Figure 3. The schematic energy level diagram of WOLEDs with the portion of EMLs. (a) device A. (b) device B. (c) device C. Black circle and white circle express electron and hole, respectively. The numbers indicate the LUMO and HOMO energies relative to vacuum (in eV). Here, LUMO and HOMO are cited from [18-20].
Figure 4. The EL spectra of all WOLEDs under various voltages. (a) Reference device, (b) device A, (c) device B, and (d) device C.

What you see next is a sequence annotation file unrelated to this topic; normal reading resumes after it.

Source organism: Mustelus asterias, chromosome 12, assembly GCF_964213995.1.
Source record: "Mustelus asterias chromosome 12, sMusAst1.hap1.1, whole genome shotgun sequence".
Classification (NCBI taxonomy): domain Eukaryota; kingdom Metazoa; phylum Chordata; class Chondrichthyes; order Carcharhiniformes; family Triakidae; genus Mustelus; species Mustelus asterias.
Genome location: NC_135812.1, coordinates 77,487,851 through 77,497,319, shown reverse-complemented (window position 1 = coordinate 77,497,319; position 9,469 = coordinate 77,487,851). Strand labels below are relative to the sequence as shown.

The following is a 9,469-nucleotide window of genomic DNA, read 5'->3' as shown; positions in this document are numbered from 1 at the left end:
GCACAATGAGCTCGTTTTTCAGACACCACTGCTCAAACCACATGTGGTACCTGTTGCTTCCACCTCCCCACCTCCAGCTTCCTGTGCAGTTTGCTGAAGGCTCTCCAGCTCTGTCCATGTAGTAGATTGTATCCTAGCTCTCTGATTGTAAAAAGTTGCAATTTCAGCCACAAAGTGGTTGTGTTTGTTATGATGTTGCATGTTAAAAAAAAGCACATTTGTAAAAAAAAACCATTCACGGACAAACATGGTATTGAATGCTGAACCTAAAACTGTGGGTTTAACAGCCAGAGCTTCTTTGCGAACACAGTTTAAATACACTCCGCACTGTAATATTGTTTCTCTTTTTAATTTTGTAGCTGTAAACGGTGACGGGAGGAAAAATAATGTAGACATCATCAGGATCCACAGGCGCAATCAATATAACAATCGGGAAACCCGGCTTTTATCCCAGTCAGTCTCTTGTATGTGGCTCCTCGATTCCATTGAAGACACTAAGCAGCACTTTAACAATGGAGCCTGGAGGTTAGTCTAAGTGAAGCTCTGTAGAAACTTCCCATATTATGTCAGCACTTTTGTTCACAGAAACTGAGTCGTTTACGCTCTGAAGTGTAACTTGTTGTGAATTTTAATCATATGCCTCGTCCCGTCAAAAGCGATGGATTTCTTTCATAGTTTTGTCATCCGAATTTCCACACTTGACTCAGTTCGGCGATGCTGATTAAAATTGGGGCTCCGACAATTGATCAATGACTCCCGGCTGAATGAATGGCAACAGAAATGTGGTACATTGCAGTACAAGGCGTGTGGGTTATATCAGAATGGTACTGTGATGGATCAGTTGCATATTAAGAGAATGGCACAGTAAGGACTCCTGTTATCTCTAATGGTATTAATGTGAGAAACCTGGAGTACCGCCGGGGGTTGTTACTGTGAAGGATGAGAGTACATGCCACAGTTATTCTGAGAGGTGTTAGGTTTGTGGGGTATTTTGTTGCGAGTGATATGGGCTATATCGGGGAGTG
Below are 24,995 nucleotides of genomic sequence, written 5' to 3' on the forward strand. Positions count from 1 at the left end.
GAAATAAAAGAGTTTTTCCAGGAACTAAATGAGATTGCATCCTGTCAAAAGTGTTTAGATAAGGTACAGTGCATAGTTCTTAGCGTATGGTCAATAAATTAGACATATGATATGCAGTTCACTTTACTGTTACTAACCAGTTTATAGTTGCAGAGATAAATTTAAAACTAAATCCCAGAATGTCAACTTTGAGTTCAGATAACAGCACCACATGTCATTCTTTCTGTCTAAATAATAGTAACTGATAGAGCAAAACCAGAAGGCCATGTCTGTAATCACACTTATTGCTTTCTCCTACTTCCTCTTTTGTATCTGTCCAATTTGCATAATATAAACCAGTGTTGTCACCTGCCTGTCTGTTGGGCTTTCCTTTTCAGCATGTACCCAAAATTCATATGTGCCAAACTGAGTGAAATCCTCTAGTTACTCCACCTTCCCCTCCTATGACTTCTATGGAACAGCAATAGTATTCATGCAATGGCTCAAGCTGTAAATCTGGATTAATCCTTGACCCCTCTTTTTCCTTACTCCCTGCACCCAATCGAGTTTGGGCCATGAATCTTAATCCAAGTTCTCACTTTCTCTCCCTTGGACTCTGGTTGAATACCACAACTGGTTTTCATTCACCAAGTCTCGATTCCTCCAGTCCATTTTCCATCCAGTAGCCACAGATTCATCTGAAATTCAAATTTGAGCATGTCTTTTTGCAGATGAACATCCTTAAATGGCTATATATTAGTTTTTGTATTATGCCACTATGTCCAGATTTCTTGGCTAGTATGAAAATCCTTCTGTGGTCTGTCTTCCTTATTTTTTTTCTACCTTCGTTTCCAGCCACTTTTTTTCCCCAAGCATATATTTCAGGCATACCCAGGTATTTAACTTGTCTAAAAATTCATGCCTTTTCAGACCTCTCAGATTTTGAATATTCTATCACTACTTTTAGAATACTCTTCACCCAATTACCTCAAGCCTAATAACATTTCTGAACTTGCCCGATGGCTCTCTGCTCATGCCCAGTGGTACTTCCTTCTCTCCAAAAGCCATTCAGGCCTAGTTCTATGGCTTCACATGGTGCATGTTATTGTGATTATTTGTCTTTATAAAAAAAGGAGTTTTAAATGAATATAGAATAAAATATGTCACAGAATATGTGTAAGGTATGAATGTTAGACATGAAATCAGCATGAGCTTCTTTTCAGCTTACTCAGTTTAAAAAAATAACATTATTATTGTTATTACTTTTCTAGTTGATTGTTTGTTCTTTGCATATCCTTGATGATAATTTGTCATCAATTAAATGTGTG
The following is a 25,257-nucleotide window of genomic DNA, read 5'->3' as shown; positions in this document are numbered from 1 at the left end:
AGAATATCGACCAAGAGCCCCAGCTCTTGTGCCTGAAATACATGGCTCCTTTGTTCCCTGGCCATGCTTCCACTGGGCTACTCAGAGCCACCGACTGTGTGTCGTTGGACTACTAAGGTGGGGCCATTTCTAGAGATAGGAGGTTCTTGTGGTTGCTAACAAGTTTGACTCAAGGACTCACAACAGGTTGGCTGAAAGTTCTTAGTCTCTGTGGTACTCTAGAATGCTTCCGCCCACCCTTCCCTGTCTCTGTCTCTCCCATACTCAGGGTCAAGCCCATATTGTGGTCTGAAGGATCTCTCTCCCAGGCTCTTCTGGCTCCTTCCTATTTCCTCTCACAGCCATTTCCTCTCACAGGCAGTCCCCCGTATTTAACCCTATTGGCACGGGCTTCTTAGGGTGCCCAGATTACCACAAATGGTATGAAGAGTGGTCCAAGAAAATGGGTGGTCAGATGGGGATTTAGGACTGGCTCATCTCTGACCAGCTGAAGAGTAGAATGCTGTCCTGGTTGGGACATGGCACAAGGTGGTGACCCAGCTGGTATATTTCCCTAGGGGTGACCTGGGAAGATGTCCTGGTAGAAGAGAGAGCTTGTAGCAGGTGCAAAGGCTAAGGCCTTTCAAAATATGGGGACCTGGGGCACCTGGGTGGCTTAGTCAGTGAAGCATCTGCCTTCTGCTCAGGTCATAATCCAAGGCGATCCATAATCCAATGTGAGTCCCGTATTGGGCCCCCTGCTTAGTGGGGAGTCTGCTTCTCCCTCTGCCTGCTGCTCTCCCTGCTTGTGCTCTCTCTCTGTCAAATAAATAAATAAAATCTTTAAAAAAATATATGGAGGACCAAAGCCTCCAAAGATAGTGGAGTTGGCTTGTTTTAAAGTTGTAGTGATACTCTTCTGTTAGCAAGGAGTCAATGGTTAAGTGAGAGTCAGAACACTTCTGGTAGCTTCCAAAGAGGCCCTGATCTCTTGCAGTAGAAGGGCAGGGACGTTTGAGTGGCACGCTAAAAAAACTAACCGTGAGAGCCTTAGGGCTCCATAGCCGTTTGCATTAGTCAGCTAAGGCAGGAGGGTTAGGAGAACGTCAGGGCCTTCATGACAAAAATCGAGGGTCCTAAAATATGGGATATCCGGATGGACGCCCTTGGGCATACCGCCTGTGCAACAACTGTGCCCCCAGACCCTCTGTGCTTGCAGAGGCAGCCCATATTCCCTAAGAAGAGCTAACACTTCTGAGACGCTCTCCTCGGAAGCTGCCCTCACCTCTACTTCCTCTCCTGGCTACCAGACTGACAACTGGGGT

Another two MQW structure WOLEDs have low efficiencies compared to device A, even lower than that of the reference device. Devices A, B, and C offer a peak luminance of 17 700, 13,200, and 8,489 cd/m2, respectively. The difference between luminances indicates the different recombination efficiencies because luminance is generally decided by the recombination degree between electrons and holes . Table 1 summarizes the EL performances of all devices. Such a large difference between their EL performances could be understood from different alignments between LUMO/HOMO energy levels of EML/PBL due to the use of different PBL materials. First, let us see the schematic energy level diagrams of WOLEDs with the portion of EMLs that are shown in Figure 3. Device A with TPBi as PBL belongs to the foregoing type-I MQW structure, and LUMO/HOMO energy levels (bandgap) of each EML located within LUMO/HOMO energy levels of TPBi and two carriers are confined in the EML, while devices B and C belong to the type-II MQW structure with Bphen and BCP as PBL, respectively. The LUMO/HOMO energy levels of PBL and EML are staggered, and only a single carrier is confined in the EML. For device A, there is a 0.2-eV barrier at the interface of either [LUMO]EML/[LUMO]TPBi or [HOMO]EML/[HOMO]TPBi, and such an energy level alignment makes electrons and holes distribute uniformly in the EMLs that act as potential wells under electrical excitation. All the electrons and holes could be confined in EMLs due to the presence of a suitable energy level of TPBi, which would increase a recombination possibility between the two carriers and produce more excitons in EML . For device B, the potential well of holes is the EML with a 0.4-eV barrier at the [HOMO]EML/[HOMO]Bphen interface; injected holes could easily be confined within the HOMO energy level of EML. However, there is only a 0.1-eV barrier that lies in the [LUMO]EML/[LUMO]Bphen interface, so electrons seem to cross the barrier easily and distribute all throughout the LUMO energy level of EML and Bphen, so less electrons could be present in the LUMO energy level of EML, as shown in Figure 3b, which leads to a low recombination efficiency. For device C, the situation is similar to device B, as indicated in Figure 3c. However, there is a 0.3-eV barrier at the [LUMO]EML/[LUMO]BCP interface, and electrons are confined in the LUMO energy level of BCP. Meanwhile, the larger barrier of 0.7 eV at the interface of [HOMO]EML/[HOMO]BCP results in holes confined in the HOMO energy level of EML. Since electrons and holes are confined in different organic layers, which increase the probability of excitons disassociation and decrease the recombination efficiency of carriers , device C presents inferior EL performances.